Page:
Khunji shares a deep sympathy with her subjects, yet also steers clear of letting her work slip into the maudlin, or veer toward propaganda, like many of the New Deal photographers did. She seems to stick to the bare-face facts, craftily detaching herself and eschewing editorializing. Her pictures are full of details and textures, and seemingly even sounds and scents, that speak volumes of an island forgotten by time, where the conditions that sparked the revolution still remain unchanged.

In his "Movements" series Valentin, a Pulitzer Prize finalist and staff photographer with the Sun-Sentinel, depicts images of Cubans in motion, including a compelling selection of images taken during the balsero migration in 1994.

Balseros 1, one of the dramatic digital prints displayed near the gallery's entrance, depicts nearly a dozen men carrying a raft fashioned from wooden beams with several truck tire inner tubes lashed to them. Roughly the size of a motor home, the raft is covered with a sturdy black canopy to shield the men from the blistering sun as they attempt to cross the Florida Straits. The men are making their launch in broad daylight and are glimpsed from behind as they struggle with their flimsy craft in knee-deep water a few feet from shore.

Nearby One Last Look, Cuba, tugs at the heartstrings with a closeup of a man chewing on the tip of a plastic American flag as he sits in the back of a blue-painted school bus. Taken in 1995, it shows the man's last glance at his homeland before he boards a plane from the U.S. Naval Base in Guantanamo to make the short hop to Florida and freedom, his face streaked in tears.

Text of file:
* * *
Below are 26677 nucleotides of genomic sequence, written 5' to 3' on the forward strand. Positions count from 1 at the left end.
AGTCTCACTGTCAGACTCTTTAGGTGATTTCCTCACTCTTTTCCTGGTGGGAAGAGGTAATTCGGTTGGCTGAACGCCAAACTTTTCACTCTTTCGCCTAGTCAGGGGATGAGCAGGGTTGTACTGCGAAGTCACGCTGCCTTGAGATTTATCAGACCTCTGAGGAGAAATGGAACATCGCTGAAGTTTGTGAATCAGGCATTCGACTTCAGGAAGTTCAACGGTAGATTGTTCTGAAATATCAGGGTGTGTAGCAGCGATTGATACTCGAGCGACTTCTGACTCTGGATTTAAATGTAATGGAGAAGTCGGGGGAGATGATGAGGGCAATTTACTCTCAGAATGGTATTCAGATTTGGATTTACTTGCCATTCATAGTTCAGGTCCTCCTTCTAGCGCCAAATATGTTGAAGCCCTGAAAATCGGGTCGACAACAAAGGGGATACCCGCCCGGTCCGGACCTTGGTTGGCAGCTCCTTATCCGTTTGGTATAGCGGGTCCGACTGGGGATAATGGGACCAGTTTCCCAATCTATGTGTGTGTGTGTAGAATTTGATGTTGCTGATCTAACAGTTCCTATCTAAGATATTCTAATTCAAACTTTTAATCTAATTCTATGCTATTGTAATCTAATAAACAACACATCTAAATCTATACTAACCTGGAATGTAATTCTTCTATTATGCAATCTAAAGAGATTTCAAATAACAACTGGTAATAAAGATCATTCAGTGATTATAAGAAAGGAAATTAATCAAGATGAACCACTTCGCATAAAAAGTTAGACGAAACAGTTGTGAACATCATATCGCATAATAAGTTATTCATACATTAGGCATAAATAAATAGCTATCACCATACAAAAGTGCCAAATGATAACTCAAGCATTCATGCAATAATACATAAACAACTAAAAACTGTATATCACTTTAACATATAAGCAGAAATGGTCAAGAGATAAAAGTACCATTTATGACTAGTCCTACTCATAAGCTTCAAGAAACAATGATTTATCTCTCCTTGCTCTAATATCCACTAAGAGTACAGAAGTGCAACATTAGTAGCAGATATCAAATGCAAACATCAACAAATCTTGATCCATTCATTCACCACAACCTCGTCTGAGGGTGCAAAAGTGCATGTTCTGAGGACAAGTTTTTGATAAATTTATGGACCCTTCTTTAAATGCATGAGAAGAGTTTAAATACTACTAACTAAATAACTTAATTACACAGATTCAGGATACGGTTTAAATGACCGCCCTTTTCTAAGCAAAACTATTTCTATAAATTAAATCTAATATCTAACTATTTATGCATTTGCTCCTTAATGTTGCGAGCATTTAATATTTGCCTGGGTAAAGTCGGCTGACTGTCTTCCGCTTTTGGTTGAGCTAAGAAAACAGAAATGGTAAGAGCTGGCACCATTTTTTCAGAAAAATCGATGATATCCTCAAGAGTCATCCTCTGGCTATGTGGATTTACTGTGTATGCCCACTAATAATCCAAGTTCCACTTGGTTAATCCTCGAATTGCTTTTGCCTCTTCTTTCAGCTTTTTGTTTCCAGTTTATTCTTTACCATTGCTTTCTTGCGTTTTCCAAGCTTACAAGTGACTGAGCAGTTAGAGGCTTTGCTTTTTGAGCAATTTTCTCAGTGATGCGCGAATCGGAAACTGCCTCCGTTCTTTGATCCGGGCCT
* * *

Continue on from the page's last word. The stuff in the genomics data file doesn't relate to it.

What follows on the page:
One of Valentin's most striking photos, Promesa, is the cropped image of a man fulfilling a promise made to San Lazaro, in which the believer drags himself on his back along an asphalt road on the way to the saint's shrine. He is wearing a suit made of itchy burlap and one of his ankles is chained to a huge rock. The man is one of many Cubans who engage in similar acts on the eve of December 17, this saint's day, to gain the favor of one of the island's most popular religious icons, who is worshiped as the patron of the sick and poor.

One of the most interesting things about Filtro is the laid-back, unpretentious nature of the space.

There is an air hockey table in the main gallery, and a pool table. People often enjoy a friendly game during openings or hang out in the spacious back room, where a sprawling sectional couch adds to the area's comfortable, loungey vibe. This is where Filtro spools its films on a large, wall-size screen.

During a recent visit, Zaldivar's Dos Rios, a five-minute short, captured the foul pool of horse shit contaminating both sides of the Elián González divide.

The artist split the screen with the official exile Miami squawk to the right, and Cuba's claims that the U.S. had illegally nabbed the kid on the left. As the screen conveys the rabid flag-waving and epitaph-hurling on both sides, the soundtrack of Cubans in Havana and Cubans in Miami drown each other out.

The show is a reminder why "Sending Fidel a telegram" has become such a popular euphemism for taking a dump among Miami's exilio community. That point is further driven home in the gallery's bathroom, where the toilet paper is plastered with El Comandante's gob.